At first it seems to have a dim view of the titular Women — they land on a planet with the express purpose of capital-c Civilizing the poor, benighted, unenlightened, stupid natives for the benefit of their Empire — blundering about, sure of the rightness of their cause. The local advance agent — a male from Back Home, but alien in his own way — seems to be more in tune with the local planet and its natives, but he’s exploitative in his own way.

    The Women, in turn, are motivated by such noble impulses as Seeking Knowledge, Duty, Sacrifice, and Kindness, but not all those impulses turn out to be benevolent. Meanwhile, their notions of What Is Right clash against the implacable reality of biology on their alien world to tragic ends.

    Everybody’s convinced that they’re doing the best most sensible thing possible in whatever circumstances present themselves, and that’s the cause of all the troubles — nobody’s asking Do you need help? when Here’s what you need to do is available as an alternative. There’s greater tragedy coming in Part III, no doubt, and while some of it is beyond anybody’s control, a great deal is down to thinking that frontiers and other cultures are things to be messed about with. It’s an affecting, lingering read.

  • For those of you that missed the news, the newest Girl Genius book collection — The City of Lightning¹ — has gone up for pre-order on Kickstarter; as of this writing, more than 800 backers have contributed in the past three days, bringing the project to bout 75% of its US$70,000 goal. Which, granted, it a heck of a lot of money, but Kaja & Phil Foglio put together heck of beautiful books, on heavy paper, with eye-popping color (by Cheyenne Wright) on every page, and plenty of extras. Given that they historically see 3000-4000 backers, expect this one to go to the 2.5x to 3x funding level over the next three weeks.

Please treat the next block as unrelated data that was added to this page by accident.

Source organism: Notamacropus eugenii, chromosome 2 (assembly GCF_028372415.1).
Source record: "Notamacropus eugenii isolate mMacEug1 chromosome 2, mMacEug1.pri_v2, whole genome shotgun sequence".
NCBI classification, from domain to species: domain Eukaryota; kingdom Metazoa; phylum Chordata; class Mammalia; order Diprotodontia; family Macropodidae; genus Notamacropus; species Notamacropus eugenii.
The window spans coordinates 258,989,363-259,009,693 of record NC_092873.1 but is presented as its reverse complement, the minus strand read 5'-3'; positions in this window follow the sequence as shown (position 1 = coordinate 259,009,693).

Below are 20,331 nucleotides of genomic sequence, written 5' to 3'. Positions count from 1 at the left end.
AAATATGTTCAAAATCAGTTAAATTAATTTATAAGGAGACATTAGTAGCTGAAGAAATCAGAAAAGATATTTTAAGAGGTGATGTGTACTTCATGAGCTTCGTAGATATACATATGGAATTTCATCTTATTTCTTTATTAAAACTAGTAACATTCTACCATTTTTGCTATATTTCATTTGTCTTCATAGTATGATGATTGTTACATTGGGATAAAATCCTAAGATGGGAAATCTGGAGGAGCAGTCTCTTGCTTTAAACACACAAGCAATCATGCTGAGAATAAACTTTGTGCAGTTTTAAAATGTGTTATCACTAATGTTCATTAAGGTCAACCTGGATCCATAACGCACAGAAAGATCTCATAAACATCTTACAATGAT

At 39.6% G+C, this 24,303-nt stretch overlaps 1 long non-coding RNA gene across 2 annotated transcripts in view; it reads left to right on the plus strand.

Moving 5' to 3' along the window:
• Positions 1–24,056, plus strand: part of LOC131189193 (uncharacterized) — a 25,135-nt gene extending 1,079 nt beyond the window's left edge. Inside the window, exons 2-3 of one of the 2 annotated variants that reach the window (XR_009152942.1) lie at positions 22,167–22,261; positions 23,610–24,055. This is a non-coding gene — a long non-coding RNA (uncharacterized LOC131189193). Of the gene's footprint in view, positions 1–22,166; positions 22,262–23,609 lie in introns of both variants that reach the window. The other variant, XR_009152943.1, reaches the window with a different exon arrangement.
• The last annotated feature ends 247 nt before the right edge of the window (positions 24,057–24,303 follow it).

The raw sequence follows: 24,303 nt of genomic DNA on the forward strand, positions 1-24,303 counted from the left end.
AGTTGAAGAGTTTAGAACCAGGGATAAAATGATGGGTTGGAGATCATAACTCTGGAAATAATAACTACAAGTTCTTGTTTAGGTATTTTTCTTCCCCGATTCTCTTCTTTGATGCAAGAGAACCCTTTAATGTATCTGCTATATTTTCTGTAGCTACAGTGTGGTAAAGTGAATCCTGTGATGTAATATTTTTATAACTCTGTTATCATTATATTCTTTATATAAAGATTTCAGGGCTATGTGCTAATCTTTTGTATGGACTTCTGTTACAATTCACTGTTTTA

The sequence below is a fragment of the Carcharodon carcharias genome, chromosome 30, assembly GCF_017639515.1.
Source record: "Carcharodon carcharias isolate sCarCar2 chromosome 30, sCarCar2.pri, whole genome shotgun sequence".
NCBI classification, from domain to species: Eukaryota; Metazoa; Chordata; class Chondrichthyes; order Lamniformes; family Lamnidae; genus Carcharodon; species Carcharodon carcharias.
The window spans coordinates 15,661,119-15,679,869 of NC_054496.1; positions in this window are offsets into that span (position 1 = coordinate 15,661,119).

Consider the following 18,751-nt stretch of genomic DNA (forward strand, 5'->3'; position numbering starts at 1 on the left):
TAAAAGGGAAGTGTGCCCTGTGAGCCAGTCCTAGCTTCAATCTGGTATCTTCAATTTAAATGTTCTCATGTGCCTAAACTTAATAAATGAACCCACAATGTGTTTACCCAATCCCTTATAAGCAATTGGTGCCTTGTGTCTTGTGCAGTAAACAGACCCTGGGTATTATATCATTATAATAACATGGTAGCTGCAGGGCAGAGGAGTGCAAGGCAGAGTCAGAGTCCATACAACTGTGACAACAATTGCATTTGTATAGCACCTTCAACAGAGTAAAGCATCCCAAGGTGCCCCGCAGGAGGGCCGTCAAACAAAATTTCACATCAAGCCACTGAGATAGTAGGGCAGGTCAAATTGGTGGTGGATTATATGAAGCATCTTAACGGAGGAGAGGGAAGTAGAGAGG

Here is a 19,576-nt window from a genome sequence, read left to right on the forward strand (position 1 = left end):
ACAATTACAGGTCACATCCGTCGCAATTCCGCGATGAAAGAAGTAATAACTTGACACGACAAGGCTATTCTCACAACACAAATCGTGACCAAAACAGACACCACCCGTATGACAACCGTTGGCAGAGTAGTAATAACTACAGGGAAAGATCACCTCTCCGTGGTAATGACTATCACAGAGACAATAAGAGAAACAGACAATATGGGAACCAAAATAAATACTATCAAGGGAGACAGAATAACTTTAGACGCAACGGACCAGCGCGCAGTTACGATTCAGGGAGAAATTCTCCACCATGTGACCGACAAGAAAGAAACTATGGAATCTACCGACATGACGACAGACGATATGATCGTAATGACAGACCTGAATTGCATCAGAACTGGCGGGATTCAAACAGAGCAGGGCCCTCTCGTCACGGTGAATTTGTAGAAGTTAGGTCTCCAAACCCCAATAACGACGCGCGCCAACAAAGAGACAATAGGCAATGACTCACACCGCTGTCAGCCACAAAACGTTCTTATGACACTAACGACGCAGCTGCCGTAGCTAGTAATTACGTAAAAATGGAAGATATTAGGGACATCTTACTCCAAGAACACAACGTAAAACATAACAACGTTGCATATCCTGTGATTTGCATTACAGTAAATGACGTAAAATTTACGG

And look, this is the fifteenth Girl Genius collection², plus all the other print collections that the Foglios have done over the past couple decades, so they know this game. The art will be done (the strips in question ran from January to November of last year), the production work will be submitted on time, and the finished product will be in your (my) hands on time in July. The only reason not to pledge now is because you expect to see Professoressa & Professor Foglio some time after July and want the visceral thrill of handing them money in person. Me, my luggage is gonna be full enough at San Diego, so I’m pledgin’ now.m There, I just pledged.

  • If I were to name one person that I never would have met but for this blog, one person who I cannot imagine at this date being absent from my life, it would be KB “Otter” Spangler of A Girl And Her Fed. I discovered her strip in the summer of 2006 and got hooked pretty instantly; one AGAHF collection³, four tie-in novels, multiple minicomics, several terroristic threats against my person and sanity, numerous Thin Mints, and one trampling by her bear-sized dog later, Spangler and I are great friends.

    Oh yeah, her comic and her novels are stronger than ever. So there’s nothing for it but a retrospective:

    The comic will be ten years old in April! What better time to start releasing the archives on tumblr with occasional snide remarks?